Two months ago, when prominent Syrian human rights lawyer Anwar al-Bunni finally stepped onto the streets of Damascus after completing a five year jail sentence, he walked out into a changed world.
On a personal level, the nightmare of his prison existence- a prisoner of conscience surrounded by convicted criminals and living in fear of attack by both inmates and guards - was finally over. But, more broadly, the popular protests that had erupted two months earlier meant that Syria itself had been transformed. He and other human rights defenders no longer felt alone.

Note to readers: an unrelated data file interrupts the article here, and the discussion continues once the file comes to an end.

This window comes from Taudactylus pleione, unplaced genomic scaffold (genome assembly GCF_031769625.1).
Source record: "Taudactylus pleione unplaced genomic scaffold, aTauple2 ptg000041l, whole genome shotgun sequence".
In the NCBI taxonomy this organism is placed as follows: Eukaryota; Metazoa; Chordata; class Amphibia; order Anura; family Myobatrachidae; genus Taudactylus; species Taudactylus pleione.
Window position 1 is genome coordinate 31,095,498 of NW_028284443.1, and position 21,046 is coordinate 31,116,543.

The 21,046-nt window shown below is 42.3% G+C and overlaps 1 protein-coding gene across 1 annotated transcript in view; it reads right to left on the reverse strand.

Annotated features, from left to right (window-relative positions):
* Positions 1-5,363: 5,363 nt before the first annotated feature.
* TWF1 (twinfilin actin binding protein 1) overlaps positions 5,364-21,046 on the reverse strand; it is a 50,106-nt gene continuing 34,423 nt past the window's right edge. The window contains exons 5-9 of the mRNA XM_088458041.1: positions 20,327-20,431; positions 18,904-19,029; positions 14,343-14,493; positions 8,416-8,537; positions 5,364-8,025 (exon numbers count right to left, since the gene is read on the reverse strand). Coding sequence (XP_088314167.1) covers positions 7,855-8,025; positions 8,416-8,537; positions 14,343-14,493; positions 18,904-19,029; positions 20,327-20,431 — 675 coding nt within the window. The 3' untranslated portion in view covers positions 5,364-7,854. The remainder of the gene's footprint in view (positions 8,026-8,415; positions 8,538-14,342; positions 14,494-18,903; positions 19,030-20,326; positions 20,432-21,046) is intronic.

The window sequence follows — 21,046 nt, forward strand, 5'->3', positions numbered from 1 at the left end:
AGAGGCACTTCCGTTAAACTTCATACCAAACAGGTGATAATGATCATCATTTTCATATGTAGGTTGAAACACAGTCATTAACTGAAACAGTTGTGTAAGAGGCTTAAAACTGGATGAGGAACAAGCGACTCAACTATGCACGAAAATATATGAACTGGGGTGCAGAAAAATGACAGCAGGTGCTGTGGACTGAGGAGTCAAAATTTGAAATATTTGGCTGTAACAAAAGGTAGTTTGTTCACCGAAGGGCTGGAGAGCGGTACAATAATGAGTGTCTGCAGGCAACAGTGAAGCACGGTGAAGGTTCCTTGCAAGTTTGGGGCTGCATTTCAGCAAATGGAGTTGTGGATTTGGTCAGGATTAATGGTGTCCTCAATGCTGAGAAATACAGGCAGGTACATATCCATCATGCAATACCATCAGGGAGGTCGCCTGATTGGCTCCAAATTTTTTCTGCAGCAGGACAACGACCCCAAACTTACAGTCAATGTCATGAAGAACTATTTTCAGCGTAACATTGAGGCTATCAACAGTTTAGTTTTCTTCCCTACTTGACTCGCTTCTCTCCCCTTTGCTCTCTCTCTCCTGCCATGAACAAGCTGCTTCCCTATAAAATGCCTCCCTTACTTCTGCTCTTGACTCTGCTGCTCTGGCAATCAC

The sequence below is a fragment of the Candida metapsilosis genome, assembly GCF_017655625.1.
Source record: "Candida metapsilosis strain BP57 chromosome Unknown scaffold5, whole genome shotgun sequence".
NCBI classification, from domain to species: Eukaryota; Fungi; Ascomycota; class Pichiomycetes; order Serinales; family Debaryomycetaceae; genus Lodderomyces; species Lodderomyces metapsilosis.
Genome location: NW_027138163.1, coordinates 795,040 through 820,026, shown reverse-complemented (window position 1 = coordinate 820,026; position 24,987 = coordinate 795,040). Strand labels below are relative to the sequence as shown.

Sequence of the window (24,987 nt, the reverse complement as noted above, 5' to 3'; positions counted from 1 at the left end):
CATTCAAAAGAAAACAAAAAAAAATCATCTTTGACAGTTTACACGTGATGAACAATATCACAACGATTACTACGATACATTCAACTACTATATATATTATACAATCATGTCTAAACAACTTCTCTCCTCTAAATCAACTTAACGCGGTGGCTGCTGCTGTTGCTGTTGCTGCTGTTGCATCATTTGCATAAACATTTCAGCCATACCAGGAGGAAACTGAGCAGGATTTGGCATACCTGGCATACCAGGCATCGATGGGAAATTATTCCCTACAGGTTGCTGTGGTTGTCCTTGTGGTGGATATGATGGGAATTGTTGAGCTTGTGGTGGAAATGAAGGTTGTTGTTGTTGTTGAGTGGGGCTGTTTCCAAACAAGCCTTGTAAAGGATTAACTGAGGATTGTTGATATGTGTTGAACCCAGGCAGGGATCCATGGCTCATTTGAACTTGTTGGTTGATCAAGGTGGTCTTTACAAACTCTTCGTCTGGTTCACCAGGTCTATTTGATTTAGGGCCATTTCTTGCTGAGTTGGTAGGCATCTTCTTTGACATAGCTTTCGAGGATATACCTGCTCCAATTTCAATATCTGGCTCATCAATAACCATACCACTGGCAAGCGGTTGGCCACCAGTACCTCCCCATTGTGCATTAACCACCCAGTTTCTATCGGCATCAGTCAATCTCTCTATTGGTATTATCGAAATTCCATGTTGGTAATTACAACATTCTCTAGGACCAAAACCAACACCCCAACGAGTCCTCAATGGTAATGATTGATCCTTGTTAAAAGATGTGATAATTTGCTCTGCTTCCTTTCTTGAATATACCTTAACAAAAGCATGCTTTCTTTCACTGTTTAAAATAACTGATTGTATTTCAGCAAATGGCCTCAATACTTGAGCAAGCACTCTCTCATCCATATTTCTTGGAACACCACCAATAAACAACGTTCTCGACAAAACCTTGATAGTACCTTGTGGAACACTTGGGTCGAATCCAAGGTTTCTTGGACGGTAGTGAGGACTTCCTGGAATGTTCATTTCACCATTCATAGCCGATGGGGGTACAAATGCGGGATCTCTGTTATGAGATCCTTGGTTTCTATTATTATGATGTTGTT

“In the past, only a few of us dared to call for freedom and human rights.” he told Amnesty International. “We used to feel isolated, as the majority of people avoided us out of fear of retribution from the authorities. After my release, I have realised that my demands became the demands of all the Syrian people.”